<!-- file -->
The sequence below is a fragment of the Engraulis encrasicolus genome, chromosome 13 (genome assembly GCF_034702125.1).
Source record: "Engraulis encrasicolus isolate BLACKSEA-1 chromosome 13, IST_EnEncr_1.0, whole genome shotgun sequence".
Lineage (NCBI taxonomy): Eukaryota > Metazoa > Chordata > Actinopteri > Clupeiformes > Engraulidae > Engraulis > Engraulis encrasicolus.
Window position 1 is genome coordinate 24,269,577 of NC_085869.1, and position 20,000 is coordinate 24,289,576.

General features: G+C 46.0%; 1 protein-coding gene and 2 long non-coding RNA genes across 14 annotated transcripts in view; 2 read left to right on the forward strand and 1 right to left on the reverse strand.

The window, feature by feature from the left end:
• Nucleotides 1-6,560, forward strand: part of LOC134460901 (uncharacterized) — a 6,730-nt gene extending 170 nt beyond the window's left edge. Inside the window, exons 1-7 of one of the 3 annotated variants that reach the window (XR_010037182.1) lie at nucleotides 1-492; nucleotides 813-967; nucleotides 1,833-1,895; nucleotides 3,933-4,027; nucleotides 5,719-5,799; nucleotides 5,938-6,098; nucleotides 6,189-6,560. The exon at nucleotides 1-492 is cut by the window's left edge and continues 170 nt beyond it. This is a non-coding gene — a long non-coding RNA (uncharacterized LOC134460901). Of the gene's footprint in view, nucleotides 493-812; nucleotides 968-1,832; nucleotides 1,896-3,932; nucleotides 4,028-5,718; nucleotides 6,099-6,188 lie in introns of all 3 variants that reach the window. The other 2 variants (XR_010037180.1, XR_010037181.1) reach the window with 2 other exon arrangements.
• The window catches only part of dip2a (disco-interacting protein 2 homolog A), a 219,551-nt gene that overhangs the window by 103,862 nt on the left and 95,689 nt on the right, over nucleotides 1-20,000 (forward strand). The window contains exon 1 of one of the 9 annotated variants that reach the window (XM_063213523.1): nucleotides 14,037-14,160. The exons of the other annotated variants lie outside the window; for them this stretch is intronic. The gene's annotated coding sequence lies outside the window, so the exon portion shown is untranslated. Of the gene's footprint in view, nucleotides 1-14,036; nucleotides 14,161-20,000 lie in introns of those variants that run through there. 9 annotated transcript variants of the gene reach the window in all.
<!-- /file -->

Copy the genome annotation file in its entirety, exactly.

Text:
The sequence below is a fragment of the Engraulis encrasicolus genome, chromosome 13 (genome assembly GCF_034702125.1).
Source record: "Engraulis encrasicolus isolate BLACKSEA-1 chromosome 13, IST_EnEncr_1.0, whole genome shotgun sequence".
Lineage (NCBI taxonomy): Eukaryota > Metazoa > Chordata > Actinopteri > Clupeiformes > Engraulidae > Engraulis > Engraulis encrasicolus.
Window position 1 is genome coordinate 24,269,577 of NC_085869.1, and position 20,000 is coordinate 24,289,576.

General features: G+C 46.0%; 1 protein-coding gene and 2 long non-coding RNA genes across 14 annotated transcripts in view; 2 read left to right on the forward strand and 1 right to left on the reverse strand.

The window, feature by feature from the left end:
• Nucleotides 1-6,560, forward strand: part of LOC134460901 (uncharacterized) — a 6,730-nt gene extending 170 nt beyond the window's left edge. Inside the window, exons 1-7 of one of the 3 annotated variants that reach the window (XR_010037182.1) lie at nucleotides 1-492; nucleotides 813-967; nucleotides 1,833-1,895; nucleotides 3,933-4,027; nucleotides 5,719-5,799; nucleotides 5,938-6,098; nucleotides 6,189-6,560. The exon at nucleotides 1-492 is cut by the window's left edge and continues 170 nt beyond it. This is a non-coding gene — a long non-coding RNA (uncharacterized LOC134460901). Of the gene's footprint in view, nucleotides 493-812; nucleotides 968-1,832; nucleotides 1,896-3,932; nucleotides 4,028-5,718; nucleotides 6,099-6,188 lie in introns of all 3 variants that reach the window. The other 2 variants (XR_010037180.1, XR_010037181.1) reach the window with 2 other exon arrangements.
• The window catches only part of dip2a (disco-interacting protein 2 homolog A), a 219,551-nt gene that overhangs the window by 103,862 nt on the left and 95,689 nt on the right, over nucleotides 1-20,000 (forward strand). The window contains exon 1 of one of the 9 annotated variants that reach the window (XM_063213523.1): nucleotides 14,037-14,160. The exons of the other annotated variants lie outside the window; for them this stretch is intronic. The gene's annotated coding sequence lies outside the window, so the exon portion shown is untranslated. Of the gene's footprint in view, nucleotides 1-14,036; nucleotides 14,161-20,000 lie in introns of those variants that run through there. 9 annotated transcript variants of the gene reach the window in all.